Food In Canada

Grocery code launch being held back by some retailers: Board report 

By Food in Canada Staff   

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After two years of work, the group responsible for developing the grocery code of conduct says its launch is being held back by a lack of support from two major grocers.

“We’re at an impasse,” said Michael Graydon, CEO of the Food, Health & Consumer Products of Canada association and chair of the interim board for the code.

The board sent a progress report to the federal, territorial and provincial agriculture ministers earlier this week.

“There is a concern that without the full participation of all major grocers, the implementation of the Code would create an unlevel playing field and put affected stakeholders at a competitive disadvantage,” the report reads.


Without the support of all major grocers, the interim board said it can’t proceed in implementing the required steps to launch the code.

“What we’re faced with now is no consensus and a failure to achieve what industry has told us they would achieve without government intervention. To say this is disappointing would be an understatement,” said federal agriculture minister Lawrence MacAulay.

The code was always intended to be industry-led, but the industry has “failed to meet the moment,” he said. “We’re actively examining all available federal options [and] that includes legislation. I’ve also met with my colleague, (federal industry minister Francois-Philippe Champagne), and his provincial and territorial counterparts. As key aspects of the Code would fall under provincial jurisdiction, we asked them to do the same.”

The interim board has paused its efforts to hire an adjudicator for the code as a result of Loblaws and Walmart being unwilling to sign on, and can’t start recruiting official memberships either, said Graydon. Despite having “virtually the entire supply chain” in agreement, without the two biggest players on board, other companies won’t want to agree to rules that could disadvantage them, he said.

“The code is designed to fundamentally change the behaviour of the large retailers. If they’re not in, then the behaviour doesn’t change. There’s no need for anybody else to join,” he said. “So until we get this retail situation fixed, we’re at a stalemate.”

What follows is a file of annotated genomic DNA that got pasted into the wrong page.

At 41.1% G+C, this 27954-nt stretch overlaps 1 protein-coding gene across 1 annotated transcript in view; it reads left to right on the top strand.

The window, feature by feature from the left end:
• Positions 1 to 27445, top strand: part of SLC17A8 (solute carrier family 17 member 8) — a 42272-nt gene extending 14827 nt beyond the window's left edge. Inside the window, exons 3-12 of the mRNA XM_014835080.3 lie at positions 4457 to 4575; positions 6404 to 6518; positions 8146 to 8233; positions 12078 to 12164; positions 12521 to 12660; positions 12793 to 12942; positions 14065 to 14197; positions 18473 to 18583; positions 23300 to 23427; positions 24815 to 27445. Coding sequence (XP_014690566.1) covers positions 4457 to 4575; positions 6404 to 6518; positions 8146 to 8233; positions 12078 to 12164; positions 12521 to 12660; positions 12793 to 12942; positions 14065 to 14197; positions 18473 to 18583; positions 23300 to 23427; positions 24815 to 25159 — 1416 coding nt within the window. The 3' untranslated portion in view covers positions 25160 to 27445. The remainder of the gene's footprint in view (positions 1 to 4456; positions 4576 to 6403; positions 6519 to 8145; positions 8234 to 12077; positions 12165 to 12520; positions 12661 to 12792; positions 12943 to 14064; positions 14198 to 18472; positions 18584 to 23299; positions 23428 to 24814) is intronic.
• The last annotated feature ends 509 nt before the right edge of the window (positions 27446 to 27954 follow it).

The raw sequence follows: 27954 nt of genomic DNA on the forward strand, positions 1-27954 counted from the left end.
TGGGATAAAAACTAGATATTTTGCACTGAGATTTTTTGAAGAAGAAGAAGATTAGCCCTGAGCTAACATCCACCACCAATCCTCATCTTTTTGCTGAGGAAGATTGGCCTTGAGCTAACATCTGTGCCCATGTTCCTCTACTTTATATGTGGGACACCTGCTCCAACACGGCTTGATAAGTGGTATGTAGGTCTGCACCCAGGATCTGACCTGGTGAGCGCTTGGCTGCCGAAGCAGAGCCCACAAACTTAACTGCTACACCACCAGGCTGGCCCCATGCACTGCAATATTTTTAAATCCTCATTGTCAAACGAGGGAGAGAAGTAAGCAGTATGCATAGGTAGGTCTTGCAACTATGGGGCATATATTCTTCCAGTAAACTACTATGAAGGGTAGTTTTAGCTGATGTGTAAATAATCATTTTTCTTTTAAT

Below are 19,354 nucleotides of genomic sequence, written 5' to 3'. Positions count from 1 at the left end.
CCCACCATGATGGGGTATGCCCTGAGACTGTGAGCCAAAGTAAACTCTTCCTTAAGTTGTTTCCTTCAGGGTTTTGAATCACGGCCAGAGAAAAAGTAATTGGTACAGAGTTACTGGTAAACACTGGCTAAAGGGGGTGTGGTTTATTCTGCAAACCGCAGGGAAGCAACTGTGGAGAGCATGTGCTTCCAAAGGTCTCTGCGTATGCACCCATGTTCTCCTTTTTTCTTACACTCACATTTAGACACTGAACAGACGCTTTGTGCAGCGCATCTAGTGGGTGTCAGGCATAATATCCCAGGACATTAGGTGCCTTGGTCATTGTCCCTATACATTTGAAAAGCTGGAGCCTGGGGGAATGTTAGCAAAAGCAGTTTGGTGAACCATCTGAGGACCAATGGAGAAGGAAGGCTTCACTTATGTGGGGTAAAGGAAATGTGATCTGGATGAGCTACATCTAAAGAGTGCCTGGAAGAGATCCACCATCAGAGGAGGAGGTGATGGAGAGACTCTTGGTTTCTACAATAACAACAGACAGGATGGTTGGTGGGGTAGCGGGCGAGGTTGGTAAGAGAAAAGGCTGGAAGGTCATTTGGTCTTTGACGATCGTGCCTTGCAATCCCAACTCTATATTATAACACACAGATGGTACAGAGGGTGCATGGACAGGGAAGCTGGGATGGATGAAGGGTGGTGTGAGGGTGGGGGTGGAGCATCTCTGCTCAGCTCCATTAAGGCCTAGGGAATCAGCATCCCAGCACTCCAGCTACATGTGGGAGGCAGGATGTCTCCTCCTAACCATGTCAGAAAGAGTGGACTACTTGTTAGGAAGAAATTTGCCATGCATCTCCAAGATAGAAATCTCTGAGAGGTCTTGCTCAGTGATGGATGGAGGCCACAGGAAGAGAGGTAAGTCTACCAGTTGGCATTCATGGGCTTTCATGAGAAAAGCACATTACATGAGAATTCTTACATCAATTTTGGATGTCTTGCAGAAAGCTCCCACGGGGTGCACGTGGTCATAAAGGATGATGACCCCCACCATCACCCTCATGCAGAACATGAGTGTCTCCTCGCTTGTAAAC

The report obtained by The Canadian Press includes the latest draft of the code, and a draft of the bylaws for the Office of the Grocery Sector Code of Conduct.

Recently, Loblaws and Walmart Canada expressed concern that the code could raise costs for Canadian consumers. Executives from both companies spoke at a House of Commons agriculture committee meeting in Ottawa last week on stabilizing food prices.

Loblaws chair Galen Weston told MPs the grocer will sign the code, but not in its current form because of concerns it will give too much negotiating power to large multinational manufacturers.

The grocer previously said the code could raise food prices for Canadians by more than a billion dollars.

Loblaws’ position hasn’t changed, said spokeswoman Catherine Thomas in an email. “We remain aligned to a code of conduct, but will not sign one that is not in the best interest of our customers.”

Walmart Canada chief executive Gonzalo Gebara told MPs that the company is not currently in a position to commit to the code, because of “provisions that create bureaucracy and cost, cost that will inevitably end up on shelf prices.”

Spokeswoman Sarah Kennedy confirmed Walmart’s position also has not changed, saying in an email that the company has “strong reservations” about the last draft it saw, but will continue to provide feedback in the hopes a solution can be found.

“We’ve fulfilled the mandate that they gave us, which was for industry to develop this code,” said Gary Sands, a member of the interim board and senior vice-president at the Canadian Federation of Independent Grocers. But the board doesn’t have the power to compel all the major players in the industry to sign on, he added.

“It’s now left to governments to come up with ways to ensure that everyone’s participating.”

Graydon said he still hopes the industry can come to a solution that doesn’t involve government, but failing that, he thinks there could be an opportunity for a hybrid solution where governments mandate participation in the code while the industry still administers it.

Executives from Metro and Empire have said they will sign the code. But in an emailed statement, Metro spokeswoman Marie-Claude Bacon said “there’s not much point in an industry code that doesn’t apply to the whole industry.”

Metro president and CEO Eric La Fleche told the agriculture committee earlier this week that the participation of all grocers and suppliers is essential to the code’s success.

A steering committee with members from the food industry was created to develop the grocery code of conduct. Now, with the office of the code incorporated, that committee has become the interim board of directors.

With Graydon as chair, the vice-chair is Diane Brisebois, president and CEO of the Retail Council of Canada, according to the report.

The board is still open to constructive changes that will improve the clarity of the code, but no substantive changes that would weaken the code, said Sands.

If governments decide to regulate the code into being mandatory, Sands said this could create a patchwork approach across the country.

His organization is “very concerned at the possibility of having different provinces take different approaches to the code, where we could see some provinces enact a code and other provinces don’t enact a code,” Sands said.

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